Closing the Expectations Gap 2008
February 20, 2008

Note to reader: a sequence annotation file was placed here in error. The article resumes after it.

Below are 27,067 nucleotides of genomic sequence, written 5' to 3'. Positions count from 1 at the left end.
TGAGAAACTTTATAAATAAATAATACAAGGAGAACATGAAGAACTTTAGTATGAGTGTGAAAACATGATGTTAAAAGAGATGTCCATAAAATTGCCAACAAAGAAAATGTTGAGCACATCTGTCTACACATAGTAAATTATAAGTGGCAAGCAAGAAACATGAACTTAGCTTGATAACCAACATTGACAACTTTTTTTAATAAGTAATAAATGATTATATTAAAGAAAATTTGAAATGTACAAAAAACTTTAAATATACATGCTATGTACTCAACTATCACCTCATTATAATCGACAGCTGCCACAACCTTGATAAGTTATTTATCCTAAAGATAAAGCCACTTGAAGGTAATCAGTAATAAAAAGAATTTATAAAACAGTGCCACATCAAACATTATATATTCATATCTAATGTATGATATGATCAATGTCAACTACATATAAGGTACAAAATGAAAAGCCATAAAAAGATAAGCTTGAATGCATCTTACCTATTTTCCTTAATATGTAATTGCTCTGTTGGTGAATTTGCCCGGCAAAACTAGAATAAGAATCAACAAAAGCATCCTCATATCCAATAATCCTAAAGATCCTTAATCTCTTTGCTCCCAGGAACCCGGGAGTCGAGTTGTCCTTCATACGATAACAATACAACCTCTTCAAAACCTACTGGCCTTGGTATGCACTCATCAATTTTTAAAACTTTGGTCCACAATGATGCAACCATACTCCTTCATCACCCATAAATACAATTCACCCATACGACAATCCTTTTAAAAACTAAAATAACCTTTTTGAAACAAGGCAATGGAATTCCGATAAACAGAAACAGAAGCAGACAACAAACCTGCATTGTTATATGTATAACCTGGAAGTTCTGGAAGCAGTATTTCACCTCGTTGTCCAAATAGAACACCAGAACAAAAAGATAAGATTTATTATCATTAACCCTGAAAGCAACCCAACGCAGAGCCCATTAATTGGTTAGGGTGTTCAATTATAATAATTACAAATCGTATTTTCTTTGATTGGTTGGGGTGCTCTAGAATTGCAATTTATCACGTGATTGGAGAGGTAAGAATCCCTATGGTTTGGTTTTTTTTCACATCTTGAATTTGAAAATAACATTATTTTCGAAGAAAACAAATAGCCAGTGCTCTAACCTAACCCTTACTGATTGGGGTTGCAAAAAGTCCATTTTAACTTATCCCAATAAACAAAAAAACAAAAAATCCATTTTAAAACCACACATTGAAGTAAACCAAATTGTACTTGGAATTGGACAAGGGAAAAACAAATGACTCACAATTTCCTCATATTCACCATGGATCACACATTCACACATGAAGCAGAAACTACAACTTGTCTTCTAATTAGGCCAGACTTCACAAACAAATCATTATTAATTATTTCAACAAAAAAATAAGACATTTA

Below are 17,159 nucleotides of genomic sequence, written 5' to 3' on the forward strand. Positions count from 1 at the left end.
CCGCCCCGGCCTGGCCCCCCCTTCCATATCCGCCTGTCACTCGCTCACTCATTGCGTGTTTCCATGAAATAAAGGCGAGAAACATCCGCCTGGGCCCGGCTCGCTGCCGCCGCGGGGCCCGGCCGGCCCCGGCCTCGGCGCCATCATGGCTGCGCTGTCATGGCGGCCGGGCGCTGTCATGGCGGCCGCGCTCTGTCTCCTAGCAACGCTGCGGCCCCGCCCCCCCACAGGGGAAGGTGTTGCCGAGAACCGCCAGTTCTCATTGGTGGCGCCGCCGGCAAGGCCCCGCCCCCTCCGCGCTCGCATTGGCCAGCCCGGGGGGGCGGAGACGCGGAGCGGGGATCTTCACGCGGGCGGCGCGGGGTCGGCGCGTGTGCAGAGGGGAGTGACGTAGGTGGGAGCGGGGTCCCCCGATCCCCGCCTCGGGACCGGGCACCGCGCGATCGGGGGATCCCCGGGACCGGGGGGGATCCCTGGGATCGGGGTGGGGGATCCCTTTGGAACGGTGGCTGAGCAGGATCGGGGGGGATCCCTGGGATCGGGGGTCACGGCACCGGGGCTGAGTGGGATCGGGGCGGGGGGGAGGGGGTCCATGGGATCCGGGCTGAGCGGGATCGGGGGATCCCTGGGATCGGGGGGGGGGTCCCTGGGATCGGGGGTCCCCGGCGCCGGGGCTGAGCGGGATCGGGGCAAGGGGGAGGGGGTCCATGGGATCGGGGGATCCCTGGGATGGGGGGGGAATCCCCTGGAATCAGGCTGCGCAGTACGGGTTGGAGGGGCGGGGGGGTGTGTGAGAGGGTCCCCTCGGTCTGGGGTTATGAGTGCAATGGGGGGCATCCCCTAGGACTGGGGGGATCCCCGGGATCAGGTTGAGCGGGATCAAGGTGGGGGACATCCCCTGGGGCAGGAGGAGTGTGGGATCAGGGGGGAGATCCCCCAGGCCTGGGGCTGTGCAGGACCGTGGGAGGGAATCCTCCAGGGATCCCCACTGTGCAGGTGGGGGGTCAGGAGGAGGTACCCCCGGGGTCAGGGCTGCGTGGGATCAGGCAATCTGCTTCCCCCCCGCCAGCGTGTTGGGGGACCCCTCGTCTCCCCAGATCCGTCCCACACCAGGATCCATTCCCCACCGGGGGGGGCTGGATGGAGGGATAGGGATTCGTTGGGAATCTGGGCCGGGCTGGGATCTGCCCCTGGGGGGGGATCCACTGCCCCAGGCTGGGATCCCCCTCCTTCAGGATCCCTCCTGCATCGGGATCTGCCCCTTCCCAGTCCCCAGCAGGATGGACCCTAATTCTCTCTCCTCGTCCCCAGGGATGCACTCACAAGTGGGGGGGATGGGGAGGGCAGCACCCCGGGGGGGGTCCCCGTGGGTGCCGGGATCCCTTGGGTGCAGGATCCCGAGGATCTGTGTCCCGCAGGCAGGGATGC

As with last year's edition of this report, the progress that states have made toward "aligning high school policies with the demands of college and careers" is slow and ambiguous. Achieve reports that eight more states have aligned their high school standards with postsecondary expectations (19 total); six more have enacted college- and career-ready graduation requirements (29 total though only nine administer a corresponding test); and three more have implemented P-20 longitudinal data systems (eight total). The numbers show that Achieve's American Diploma Project still has a lot of state policymakers to win over. To Achieve's credit, they've attached dates to a number of items so that states can be monitored as to whether the "commitments" they're making are real. But sometimes it's hard to believe that even actual accomplishments are real. For instance, Achieve counts Texas as one of the states that administers a college-readiness test to high school students. Yet recent news from Texas indicates that its exit exam is a joke: only 20 percent of students who fail the Texas Assessment of Knowledge and Skills are actually prevented from graduating. Consider, too, that, according to the report, 11 of the 19 states that "require" students to enroll in a college- and career-ready curriculum allow them to opt out if their parents sign a waiver. The sturdy wall you see going up in the executive summary weakens a bit as one reads deeper. Find it here.